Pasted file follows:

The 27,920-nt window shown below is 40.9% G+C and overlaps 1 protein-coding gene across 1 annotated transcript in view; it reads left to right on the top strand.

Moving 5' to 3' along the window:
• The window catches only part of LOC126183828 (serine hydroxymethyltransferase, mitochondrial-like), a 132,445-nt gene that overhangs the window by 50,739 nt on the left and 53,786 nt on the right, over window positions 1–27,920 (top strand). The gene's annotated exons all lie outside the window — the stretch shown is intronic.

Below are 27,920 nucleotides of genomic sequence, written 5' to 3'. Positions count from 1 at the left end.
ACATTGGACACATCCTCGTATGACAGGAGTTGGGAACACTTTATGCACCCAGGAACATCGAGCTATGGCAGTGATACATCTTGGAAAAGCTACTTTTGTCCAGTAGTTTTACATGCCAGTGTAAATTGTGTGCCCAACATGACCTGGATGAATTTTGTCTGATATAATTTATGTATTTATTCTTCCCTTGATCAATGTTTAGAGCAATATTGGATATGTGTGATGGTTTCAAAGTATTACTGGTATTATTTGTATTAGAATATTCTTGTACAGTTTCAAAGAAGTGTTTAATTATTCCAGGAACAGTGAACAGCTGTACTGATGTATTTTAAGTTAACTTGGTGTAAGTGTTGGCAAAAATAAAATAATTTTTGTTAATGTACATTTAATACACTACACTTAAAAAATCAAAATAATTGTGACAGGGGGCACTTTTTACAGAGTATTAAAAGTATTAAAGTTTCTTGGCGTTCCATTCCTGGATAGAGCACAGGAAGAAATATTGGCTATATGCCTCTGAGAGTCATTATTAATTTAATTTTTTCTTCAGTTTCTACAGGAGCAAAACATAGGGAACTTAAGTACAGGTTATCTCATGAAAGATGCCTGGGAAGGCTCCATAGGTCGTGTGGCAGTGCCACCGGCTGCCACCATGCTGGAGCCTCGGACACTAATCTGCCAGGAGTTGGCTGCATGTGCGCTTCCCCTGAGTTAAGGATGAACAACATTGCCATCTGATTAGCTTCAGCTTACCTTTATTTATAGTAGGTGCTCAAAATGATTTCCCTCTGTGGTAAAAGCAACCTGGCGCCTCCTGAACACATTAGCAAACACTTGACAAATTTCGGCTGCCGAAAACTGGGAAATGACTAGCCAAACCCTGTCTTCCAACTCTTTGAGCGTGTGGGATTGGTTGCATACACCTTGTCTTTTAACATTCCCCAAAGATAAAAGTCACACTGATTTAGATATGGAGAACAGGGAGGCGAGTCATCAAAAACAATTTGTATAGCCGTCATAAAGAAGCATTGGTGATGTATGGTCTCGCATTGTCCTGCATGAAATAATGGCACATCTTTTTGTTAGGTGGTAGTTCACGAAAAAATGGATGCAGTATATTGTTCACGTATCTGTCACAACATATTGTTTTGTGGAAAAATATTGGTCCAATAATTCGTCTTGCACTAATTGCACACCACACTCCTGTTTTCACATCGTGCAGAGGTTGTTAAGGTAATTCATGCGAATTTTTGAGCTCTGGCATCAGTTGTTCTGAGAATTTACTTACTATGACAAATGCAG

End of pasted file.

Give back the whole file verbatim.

The 27,920-nt window shown below is 40.9% G+C and overlaps 1 protein-coding gene across 1 annotated transcript in view; it reads left to right on the top strand.

Moving 5' to 3' along the window:
• The window catches only part of LOC126183828 (serine hydroxymethyltransferase, mitochondrial-like), a 132,445-nt gene that overhangs the window by 50,739 nt on the left and 53,786 nt on the right, over window positions 1–27,920 (top strand). The gene's annotated exons all lie outside the window — the stretch shown is intronic.

Below are 27,920 nucleotides of genomic sequence, written 5' to 3'. Positions count from 1 at the left end.
ACATTGGACACATCCTCGTATGACAGGAGTTGGGAACACTTTATGCACCCAGGAACATCGAGCTATGGCAGTGATACATCTTGGAAAAGCTACTTTTGTCCAGTAGTTTTACATGCCAGTGTAAATTGTGTGCCCAACATGACCTGGATGAATTTTGTCTGATATAATTTATGTATTTATTCTTCCCTTGATCAATGTTTAGAGCAATATTGGATATGTGTGATGGTTTCAAAGTATTACTGGTATTATTTGTATTAGAATATTCTTGTACAGTTTCAAAGAAGTGTTTAATTATTCCAGGAACAGTGAACAGCTGTACTGATGTATTTTAAGTTAACTTGGTGTAAGTGTTGGCAAAAATAAAATAATTTTTGTTAATGTACATTTAATACACTACACTTAAAAAATCAAAATAATTGTGACAGGGGGCACTTTTTACAGAGTATTAAAAGTATTAAAGTTTCTTGGCGTTCCATTCCTGGATAGAGCACAGGAAGAAATATTGGCTATATGCCTCTGAGAGTCATTATTAATTTAATTTTTTCTTCAGTTTCTACAGGAGCAAAACATAGGGAACTTAAGTACAGGTTATCTCATGAAAGATGCCTGGGAAGGCTCCATAGGTCGTGTGGCAGTGCCACCGGCTGCCACCATGCTGGAGCCTCGGACACTAATCTGCCAGGAGTTGGCTGCATGTGCGCTTCCCCTGAGTTAAGGATGAACAACATTGCCATCTGATTAGCTTCAGCTTACCTTTATTTATAGTAGGTGCTCAAAATGATTTCCCTCTGTGGTAAAAGCAACCTGGCGCCTCCTGAACACATTAGCAAACACTTGACAAATTTCGGCTGCCGAAAACTGGGAAATGACTAGCCAAACCCTGTCTTCCAACTCTTTGAGCGTGTGGGATTGGTTGCATACACCTTGTCTTTTAACATTCCCCAAAGATAAAAGTCACACTGATTTAGATATGGAGAACAGGGAGGCGAGTCATCAAAAACAATTTGTATAGCCGTCATAAAGAAGCATTGGTGATGTATGGTCTCGCATTGTCCTGCATGAAATAATGGCACATCTTTTTGTTAGGTGGTAGTTCACGAAAAAATGGATGCAGTATATTGTTCACGTATCTGTCACAACATATTGTTTTGTGGAAAAATATTGGTCCAATAATTCGTCTTGCACTAATTGCACACCACACTCCTGTTTTCACATCGTGCAGAGGTTGTTAAGGTAATTCATGCGAATTTTTGAGCTCTGGCATCAGTTGTTCTGAGAATTTACTTACTATGACAAATGCAG